An attorney-in-fact or agent may not make a health care decision in any situation in which the principal’s attending physician has determined in good faith that the principal has decisional capacity. If the physician makes that determination, then the physician must proceed as if there were no designation if the attorney-in-fact or agent is unavailable or refuses to make a health care decision.
Withdrawal of Artificial Nutrition or Hydration(§ 59-7-2.7)
An attorney-in-fact or agent may not authorize the withholding or withdrawal from the principal of comfort care and nutrition or hydration. Artificial nutrition or hydration may be withheld or withdrawn if: Artificial nutrition or hydration is not needed for comfort care or the relief of pain and the attending physician reasonably believes that the principal’s death will occur within approximately one week; or Artificial nutrition or hydration cannot be physically assimilated by the principal; or The burden of providing artificial nutrition or hydration outweighs its benefit, provided that the determination of burden refers to the provision of artificial nutrition or hydration itself and not to the quality of the continued life of the principal; or There is clear and convincing evidence that artificial nutrition or hydration was refused by the person prior to loss of decisional capacity; or the power of attorney directs that artificial nutrition or hydration not be given or specifically authorizes an attorney-in-fact or agent to make that decision; or prior to the loss of decisional capacity there is clear and convincing evidence that the principal expressed the desire that artificial nutrition or hydration not be given. Even in the case of the exceptions listed above, artificial nutrition or hydration may not be withheld or withdrawn if it is needed for comfort or the relief of pain.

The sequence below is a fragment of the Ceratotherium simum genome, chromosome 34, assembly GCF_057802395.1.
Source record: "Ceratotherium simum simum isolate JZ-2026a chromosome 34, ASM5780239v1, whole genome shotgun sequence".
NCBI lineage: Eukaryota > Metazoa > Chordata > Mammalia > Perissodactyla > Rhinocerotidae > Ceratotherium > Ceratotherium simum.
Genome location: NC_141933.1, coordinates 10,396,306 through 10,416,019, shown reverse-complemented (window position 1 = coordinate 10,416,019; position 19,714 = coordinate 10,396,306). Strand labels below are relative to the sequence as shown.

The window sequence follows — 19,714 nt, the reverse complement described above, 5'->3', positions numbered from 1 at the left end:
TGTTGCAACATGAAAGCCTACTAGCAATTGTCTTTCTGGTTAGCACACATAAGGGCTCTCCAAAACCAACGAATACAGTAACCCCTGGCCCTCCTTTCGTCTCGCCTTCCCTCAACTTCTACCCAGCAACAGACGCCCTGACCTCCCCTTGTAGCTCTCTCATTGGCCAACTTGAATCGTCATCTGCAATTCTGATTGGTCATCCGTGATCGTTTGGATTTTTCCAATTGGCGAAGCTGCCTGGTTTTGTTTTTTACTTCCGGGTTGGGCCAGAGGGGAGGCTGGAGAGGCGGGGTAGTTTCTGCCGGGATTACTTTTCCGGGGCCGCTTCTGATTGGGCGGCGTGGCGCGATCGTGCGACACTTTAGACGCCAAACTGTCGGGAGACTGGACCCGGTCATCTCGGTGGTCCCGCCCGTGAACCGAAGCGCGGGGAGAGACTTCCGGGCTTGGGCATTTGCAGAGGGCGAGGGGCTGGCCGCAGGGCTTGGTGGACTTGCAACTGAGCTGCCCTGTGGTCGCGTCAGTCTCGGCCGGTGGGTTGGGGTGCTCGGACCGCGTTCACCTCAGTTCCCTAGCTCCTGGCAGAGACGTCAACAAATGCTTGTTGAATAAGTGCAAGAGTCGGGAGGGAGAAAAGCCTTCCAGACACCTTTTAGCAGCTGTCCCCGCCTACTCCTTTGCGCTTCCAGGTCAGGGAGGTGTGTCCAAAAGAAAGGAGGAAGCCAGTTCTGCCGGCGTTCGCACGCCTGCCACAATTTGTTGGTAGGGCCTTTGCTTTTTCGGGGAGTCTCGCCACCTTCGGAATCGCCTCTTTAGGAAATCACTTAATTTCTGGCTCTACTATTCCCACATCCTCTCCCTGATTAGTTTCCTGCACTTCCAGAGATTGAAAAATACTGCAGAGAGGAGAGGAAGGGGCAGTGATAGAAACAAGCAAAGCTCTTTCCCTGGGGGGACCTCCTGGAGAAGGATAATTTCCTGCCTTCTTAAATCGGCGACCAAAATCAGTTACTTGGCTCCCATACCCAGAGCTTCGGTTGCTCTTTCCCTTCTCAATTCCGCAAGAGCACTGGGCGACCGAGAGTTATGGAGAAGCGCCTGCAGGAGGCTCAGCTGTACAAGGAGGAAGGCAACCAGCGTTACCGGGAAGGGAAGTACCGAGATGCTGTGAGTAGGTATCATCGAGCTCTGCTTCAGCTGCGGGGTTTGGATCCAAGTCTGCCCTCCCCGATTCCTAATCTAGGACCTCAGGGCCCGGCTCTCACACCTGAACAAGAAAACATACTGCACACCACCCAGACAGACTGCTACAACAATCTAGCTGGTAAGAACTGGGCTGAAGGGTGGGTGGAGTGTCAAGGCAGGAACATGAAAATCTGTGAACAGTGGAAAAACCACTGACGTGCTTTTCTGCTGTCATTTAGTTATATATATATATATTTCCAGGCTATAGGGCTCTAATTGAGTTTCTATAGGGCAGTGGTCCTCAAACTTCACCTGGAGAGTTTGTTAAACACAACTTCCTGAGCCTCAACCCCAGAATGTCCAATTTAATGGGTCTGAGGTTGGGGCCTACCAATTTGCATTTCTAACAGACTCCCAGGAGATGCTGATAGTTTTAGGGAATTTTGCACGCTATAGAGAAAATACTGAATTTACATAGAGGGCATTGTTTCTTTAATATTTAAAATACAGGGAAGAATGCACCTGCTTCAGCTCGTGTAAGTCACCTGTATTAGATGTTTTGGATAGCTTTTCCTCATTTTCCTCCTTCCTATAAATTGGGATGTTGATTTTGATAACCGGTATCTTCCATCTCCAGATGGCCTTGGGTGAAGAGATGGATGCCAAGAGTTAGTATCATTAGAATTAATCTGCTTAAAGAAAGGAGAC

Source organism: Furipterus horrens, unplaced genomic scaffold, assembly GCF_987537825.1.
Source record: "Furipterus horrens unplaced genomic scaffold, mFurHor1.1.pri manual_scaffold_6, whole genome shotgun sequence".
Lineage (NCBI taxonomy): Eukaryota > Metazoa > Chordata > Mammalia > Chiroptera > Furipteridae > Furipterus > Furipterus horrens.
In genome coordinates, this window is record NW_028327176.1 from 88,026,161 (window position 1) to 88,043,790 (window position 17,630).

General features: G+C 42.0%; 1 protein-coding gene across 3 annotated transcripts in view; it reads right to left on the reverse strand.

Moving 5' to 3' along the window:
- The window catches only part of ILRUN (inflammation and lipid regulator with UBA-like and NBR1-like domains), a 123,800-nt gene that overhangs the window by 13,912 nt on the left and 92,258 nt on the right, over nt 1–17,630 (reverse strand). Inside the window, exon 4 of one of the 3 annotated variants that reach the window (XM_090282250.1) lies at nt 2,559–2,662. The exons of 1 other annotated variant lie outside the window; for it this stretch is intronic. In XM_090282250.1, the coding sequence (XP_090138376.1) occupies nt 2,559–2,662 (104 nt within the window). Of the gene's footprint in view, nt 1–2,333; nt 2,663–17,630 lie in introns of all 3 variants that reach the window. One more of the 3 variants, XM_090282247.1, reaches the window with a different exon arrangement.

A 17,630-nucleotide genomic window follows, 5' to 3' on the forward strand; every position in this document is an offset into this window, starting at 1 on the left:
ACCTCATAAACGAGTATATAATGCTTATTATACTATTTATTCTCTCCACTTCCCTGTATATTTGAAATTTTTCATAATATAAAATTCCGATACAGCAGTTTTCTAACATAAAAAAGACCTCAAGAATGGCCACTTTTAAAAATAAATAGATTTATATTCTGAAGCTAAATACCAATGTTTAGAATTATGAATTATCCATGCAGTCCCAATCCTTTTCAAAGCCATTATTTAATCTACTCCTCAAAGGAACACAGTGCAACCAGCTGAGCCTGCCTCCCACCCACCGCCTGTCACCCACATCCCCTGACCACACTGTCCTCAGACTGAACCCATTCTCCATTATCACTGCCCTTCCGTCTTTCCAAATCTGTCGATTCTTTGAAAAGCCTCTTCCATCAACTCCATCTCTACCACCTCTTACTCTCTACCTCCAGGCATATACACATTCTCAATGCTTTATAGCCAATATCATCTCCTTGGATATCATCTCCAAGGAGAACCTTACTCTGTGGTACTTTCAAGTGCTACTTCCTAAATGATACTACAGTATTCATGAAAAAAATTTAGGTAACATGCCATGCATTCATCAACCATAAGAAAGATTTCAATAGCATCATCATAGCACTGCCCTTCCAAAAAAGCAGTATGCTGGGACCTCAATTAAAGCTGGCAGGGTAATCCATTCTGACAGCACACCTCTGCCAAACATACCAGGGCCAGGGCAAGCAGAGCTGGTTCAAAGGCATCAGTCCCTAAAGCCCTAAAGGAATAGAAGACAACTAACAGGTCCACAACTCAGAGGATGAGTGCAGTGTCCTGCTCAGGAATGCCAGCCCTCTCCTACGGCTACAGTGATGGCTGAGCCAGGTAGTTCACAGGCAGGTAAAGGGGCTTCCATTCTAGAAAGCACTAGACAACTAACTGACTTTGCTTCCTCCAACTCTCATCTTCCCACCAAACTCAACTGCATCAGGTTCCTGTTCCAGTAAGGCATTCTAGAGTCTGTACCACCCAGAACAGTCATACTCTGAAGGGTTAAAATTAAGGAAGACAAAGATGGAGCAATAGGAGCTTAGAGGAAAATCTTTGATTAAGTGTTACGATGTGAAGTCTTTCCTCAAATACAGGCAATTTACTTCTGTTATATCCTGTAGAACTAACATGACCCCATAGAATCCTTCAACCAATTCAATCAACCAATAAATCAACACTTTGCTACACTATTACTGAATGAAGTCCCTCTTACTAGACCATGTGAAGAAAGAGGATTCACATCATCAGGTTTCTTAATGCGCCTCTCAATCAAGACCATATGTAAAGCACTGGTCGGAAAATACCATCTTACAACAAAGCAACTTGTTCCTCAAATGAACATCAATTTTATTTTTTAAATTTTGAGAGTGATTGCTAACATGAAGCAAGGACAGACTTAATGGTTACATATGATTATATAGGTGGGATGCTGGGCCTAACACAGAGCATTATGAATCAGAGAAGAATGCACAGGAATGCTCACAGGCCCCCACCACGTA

Death, Disability, Incompetence (§ 59-7-3)
Except in instances involving health care decisions, the death, disability, or incompetence of a principal does not revoke or terminate the agency of an attorney in fact, an agent, or any other person, who, without actual knowledge of the death, disability, or incompetence of the principal, acts in good faith under the power of attorney or agency.
Physician/Health Care Provider Reliance (§ 59-7-8)
A physician or other healthcare provider acting in reliance on a health care decision by an attorney-in-fact or agent whom the physician or healthcare provider believes in good faith is authorized to make a health care decision for the principal or a physician or other healthcare provider declining to act in reliance on a health care decision by an attorney-in-fact or agent whom the physician or healthcare provider believes in good faith is not authorized to make a health care decision for the principal is not subject to criminal prosecution, civil liability or professional disciplinary action on the ground that the attorney-in-fact or agent either had or did not have authority to make a health care decision or for disclosing to the attorney-in-fact or agent medical records or other information. A physician or other healthcare provider who in good faith believes that the principal has or does not have decisional capacity is not subject to criminal prosecution, civil liability or professional disciplinary action for making that determination.
There is no statutorily prescribed form for a durable power of attorney for health care.